Now, the producer issuing the “Certificate” may face liability for failing to accomplish the directions of its client. But, absent any misrepresentation or conduct estopping the insurance carrier from denying that coverage exists, “Certificates of Insurance” should not create coverage.
In litigating coverage cases on behalf of insurance carriers, I often hear – “But, my agent said…” or “But, I told the agent that…” In Tennessee, juries still hold litigants to a degree of personal accountability and responsibility, particularly when they have had the opportunity to read the document about which they may be claiming ignorance. Often, I have been successful in convincing juries that an insured was simply incorrect about the representations of an agent (either by innocent failure of recollection or otherwise), or that is was simply unreasonable for an insured to have relied upon the representations of an agent when faced with application provisions or clear policy provisions in documentation they have received. .
Our appellate courts have aided this cause in the past two years, through two significant cases imputing knowledge to applicants and insureds when information was readily available. Most recently, in the case of Tennessee Farmers Mutual Insurance Company v. Farrar, No. E2008-00779-COA-R3-CV, filed April 30, 2009, the Tennessee Court of Appeals held that an unintentional misrepresentation regarding the ownership of property was material, and increased the risk of loss, such that the policy could be voided from inception. In this case, the applicant had failed to disclose the existence of a life estate, and the testimony from the underwriter for the carrier was that, had the life estate been disclosed, the holder of the estate would have been required to complete a form entitled “additional named insured application for insurance,” and the form would have been submitted to the company’s home office. The policyholder argued that it would be speculation as to how the policy form would have been answered. The court did not accept the argument, however, noting:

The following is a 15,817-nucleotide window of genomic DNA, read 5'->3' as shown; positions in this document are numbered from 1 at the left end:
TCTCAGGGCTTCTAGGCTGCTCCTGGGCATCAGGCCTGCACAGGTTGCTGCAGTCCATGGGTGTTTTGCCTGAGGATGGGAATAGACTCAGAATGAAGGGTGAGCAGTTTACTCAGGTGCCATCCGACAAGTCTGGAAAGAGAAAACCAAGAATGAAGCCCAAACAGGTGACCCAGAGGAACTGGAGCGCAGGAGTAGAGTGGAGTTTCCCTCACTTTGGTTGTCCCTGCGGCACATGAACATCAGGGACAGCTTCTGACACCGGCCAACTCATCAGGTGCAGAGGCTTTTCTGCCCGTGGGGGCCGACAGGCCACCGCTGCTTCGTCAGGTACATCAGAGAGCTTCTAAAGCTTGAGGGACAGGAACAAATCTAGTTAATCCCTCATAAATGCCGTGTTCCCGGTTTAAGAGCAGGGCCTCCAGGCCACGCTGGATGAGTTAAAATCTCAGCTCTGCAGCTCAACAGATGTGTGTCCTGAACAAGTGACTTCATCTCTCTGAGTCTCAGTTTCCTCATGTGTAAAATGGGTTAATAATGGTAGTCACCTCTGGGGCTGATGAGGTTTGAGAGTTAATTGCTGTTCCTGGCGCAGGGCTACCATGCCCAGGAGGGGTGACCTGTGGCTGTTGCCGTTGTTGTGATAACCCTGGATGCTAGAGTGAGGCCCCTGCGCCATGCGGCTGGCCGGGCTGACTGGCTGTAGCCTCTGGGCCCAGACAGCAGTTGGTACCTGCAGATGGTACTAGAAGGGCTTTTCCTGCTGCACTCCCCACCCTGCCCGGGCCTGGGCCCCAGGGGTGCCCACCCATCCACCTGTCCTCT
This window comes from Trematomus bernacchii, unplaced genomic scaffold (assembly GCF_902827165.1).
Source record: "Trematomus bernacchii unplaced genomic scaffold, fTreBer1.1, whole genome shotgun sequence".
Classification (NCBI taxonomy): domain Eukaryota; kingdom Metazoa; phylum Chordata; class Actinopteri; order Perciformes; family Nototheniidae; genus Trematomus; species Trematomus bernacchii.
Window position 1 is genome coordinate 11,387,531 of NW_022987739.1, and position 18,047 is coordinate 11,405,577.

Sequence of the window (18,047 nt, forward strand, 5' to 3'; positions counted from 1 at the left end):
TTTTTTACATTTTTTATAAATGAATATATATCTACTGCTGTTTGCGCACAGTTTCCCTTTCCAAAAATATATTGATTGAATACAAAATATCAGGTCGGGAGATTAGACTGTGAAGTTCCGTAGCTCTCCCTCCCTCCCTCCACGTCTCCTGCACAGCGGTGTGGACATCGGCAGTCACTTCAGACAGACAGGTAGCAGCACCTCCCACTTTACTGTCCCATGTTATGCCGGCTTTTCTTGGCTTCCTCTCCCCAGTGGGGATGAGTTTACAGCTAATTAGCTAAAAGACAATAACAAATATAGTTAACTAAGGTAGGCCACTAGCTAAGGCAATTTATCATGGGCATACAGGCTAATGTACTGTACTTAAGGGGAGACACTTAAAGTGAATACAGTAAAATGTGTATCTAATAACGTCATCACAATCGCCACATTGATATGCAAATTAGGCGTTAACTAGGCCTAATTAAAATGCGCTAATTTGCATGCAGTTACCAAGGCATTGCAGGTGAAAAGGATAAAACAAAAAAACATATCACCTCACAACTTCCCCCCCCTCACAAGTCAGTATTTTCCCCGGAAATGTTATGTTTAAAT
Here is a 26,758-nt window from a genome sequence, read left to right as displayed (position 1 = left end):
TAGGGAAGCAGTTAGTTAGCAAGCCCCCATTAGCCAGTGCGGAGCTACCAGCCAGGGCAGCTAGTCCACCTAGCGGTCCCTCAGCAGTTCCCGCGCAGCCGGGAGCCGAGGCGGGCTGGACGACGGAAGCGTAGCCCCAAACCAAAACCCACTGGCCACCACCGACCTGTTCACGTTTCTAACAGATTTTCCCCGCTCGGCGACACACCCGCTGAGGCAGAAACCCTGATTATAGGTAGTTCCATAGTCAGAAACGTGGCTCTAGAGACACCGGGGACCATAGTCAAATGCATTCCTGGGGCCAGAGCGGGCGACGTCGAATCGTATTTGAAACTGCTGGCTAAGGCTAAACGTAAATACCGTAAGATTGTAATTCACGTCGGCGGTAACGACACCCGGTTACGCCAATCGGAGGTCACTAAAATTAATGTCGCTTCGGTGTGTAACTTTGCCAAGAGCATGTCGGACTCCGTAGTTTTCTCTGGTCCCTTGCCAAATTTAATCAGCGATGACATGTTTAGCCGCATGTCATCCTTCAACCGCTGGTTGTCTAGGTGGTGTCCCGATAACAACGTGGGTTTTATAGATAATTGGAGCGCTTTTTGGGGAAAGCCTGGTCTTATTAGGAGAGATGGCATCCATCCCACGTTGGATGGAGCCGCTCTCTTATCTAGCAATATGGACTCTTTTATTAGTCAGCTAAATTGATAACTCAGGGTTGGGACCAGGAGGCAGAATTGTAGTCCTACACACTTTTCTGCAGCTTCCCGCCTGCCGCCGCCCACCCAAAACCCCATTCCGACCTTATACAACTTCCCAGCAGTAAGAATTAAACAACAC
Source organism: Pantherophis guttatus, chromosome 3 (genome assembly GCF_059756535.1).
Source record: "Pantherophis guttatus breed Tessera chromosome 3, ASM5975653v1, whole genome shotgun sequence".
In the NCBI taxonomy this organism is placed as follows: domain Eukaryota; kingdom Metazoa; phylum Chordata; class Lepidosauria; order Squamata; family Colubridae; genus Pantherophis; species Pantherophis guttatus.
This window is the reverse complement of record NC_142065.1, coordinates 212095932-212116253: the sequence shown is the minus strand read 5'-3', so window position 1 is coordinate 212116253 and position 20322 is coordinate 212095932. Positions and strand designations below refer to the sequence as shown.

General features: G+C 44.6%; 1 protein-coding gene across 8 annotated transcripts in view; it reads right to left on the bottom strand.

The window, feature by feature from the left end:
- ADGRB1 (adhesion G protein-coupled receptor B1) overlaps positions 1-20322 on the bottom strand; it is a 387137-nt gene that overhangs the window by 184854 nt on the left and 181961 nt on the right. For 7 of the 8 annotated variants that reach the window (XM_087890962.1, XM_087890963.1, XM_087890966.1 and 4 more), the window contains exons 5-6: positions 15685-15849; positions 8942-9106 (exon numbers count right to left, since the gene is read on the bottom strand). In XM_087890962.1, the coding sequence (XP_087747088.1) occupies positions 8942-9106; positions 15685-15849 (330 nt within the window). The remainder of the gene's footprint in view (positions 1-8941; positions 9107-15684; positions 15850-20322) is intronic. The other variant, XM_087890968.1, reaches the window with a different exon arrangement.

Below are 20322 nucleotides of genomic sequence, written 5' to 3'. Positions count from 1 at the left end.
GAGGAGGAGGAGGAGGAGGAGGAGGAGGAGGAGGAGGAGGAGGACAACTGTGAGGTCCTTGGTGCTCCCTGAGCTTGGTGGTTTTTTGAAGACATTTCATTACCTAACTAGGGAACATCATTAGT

The point, however, is not what he might have answered; the point is that because the life estate was not disclosed, the Company never had an opportunity to ask him questions so it might evaluate the risk associated with the dual ownership of interests of the Claimant and Mr. Volheim. As a holder of a life estate, Gary Volheim has a right to possession and enjoyment of the property to the exclusion of Mr. Farrar….As the company puts it, ‘Based on [the Claimant’s] application, [the Company’s] Underwriting Department had no knowledge that the right to present possession and enjoyment of [the property] was actually vested in Gary Lee Volheim, a man that [the Claimant] described as mentally ill, an alcoholic, and a paranoid schizophrenic.’